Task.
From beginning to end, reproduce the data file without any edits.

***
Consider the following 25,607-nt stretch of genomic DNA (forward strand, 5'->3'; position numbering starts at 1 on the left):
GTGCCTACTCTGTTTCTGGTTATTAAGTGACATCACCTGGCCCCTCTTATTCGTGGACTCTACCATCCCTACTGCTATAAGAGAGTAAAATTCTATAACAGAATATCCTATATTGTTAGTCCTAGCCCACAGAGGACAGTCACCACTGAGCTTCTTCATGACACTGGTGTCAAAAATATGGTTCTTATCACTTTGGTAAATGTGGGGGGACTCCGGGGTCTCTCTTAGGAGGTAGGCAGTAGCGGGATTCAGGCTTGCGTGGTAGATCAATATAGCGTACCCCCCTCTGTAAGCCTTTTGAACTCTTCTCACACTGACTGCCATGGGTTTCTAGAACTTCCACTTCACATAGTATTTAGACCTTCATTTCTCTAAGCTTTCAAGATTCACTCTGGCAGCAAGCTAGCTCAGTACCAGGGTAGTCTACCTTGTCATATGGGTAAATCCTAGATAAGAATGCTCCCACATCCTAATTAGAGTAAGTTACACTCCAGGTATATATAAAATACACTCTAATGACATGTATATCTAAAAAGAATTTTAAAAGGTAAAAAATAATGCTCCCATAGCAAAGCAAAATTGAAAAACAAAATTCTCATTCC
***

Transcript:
Consider the following 25,607-nt stretch of genomic DNA (forward strand, 5'->3'; position numbering starts at 1 on the left):
GTGCCTACTCTGTTTCTGGTTATTAAGTGACATCACCTGGCCCCTCTTATTCGTGGACTCTACCATCCCTACTGCTATAAGAGAGTAAAATTCTATAACAGAATATCCTATATTGTTAGTCCTAGCCCACAGAGGACAGTCACCACTGAGCTTCTTCATGACACTGGTGTCAAAAATATGGTTCTTATCACTTTGGTAAATGTGGGGGGACTCCGGGGTCTCTCTTAGGAGGTAGGCAGTAGCGGGATTCAGGCTTGCGTGGTAGATCAATATAGCGTACCCCCCTCTGTAAGCCTTTTGAACTCTTCTCACACTGACTGCCATGGGTTTCTAGAACTTCCACTTCACATAGTATTTAGACCTTCATTTCTCTAAGCTTTCAAGATTCACTCTGGCAGCAAGCTAGCTCAGTACCAGGGTAGTCTACCTTGTCATATGGGTAAATCCTAGATAAGAATGCTCCCACATCCTAATTAGAGTAAGTTACACTCCAGGTATATATAAAATACACTCTAATGACATGTATATCTAAAAAGAATTTTAAAAGGTAAAAAATAATGCTCCCATAGCAAAGCAAAATTGAAAAACAAAATTCTCATTCC